Why aren’t there more games like Shadow of the Colossus? You could say that it’s a difficult formula to replicate, but already, there are a few games that have done it successfully – the beautifully hand-drawn Jotun and rather challenging Titan Souls to name but a few. We can’t forget about the highly anticipated Praey for the Gods, either. Iron Galaxy’s Extinction was definitely aiming for something similar, sort of, and could have been great had it stuck the landing, but unfortunately, it’s fallen a little flat.
To the game’s credit, Extinction does recreate the exhilarating feeling you get from facing down larger-than-life bosses – in the case of Extinction, colossal (150-feet tall) ogres determined to pulverise everything in their path. The problem isn’t with the idea but the execution, and I mean that quite literally. Killing giant ogres can be a fun experience, the first couple times, but then it starts to feel a little samey.
The marketing blurb’s promise of “innumerable battle scenarios” doesn’t really hold up. It quickly becomes clear that each scenario involves some combination of rescuing citizens from impending doom, protecting watchtowers and ultimately defeating the ogre – ogres in some cases. Smaller ogres offer additional obstacles to overcome, and your character is capable of some seriously impressive traversal abilities, but that’s about it really.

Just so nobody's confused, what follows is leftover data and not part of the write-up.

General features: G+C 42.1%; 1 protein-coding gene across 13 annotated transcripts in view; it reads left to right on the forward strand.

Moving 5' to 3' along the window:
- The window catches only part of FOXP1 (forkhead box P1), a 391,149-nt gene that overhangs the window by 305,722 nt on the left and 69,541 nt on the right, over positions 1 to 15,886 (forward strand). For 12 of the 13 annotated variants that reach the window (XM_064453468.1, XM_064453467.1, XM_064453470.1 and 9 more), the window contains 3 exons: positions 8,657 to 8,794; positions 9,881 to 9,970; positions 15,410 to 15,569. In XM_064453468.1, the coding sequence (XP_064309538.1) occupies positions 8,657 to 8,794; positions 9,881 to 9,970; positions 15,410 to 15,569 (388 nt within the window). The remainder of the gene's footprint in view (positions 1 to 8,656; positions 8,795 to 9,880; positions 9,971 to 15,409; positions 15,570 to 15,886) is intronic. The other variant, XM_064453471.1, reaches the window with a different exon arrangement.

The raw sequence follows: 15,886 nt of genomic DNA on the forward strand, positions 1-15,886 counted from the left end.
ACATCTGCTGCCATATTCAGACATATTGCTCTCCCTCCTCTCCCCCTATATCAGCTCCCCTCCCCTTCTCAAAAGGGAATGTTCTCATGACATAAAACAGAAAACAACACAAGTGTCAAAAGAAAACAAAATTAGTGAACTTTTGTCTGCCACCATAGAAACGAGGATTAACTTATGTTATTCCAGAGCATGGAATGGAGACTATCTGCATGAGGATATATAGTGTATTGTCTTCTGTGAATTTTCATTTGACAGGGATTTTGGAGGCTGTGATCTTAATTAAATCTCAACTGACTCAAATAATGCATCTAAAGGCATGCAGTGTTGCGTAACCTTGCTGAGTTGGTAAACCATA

Don’t get me wrong, you will be using every traversal tool at your disposal to, ahem, dispose of the ogres, but even with the imperfect controls, the ogres don’t pose much of a challenge. Just attack the clearly telegraphed weak points, rinse and repeat. It’s unfortunate that Extinction doesn’t offer much in the way of enemy variety, which wouldn’t be such a problem if each ogre presented the player with unique challenges, attack patterns, behaviours and abilities, but they’re all much of a muchness.
Extinction will test your patience from time-to-time, either because villager or ogre AI has decided to act dim-witted or irrationally, or because you’ll be killed by some cheap attack that occurred off-screen. But, that’s not exactly the challenge I’m looking for in a game.
You may have noticed that I haven’t really discussed Extinction’s protagonist, but that’s because the character you play, Avil – the last of the sentinels, doesn’t inject enough personality to keep me invested. Neither does his companion, Xandra, whose main purpose seems to be exposition, either narrated to you as you play or during the game’s multiple cutscenes. Her contribution during gameplay doesn’t feel as impactful as I would have liked either.
Outside of the main campaign, Extinction offers a few additional modes, and if you find yourself enjoying the campaign, I’d highly recommend them. If it didn’t keep you enthralled, however, then the additional modes (which offer much of the same) won’t do it for you either.
I really wanted to like Extinction. It’s a colourful adventure that tries really hard to impress, and throughout its development, the developers seemed very enthusiastic. But, that’s hardly enough to justify the asking price. In my honest recommendation, play Titan Soul and Jotun instead. They’re cheaper, prettier, more enjoyable games.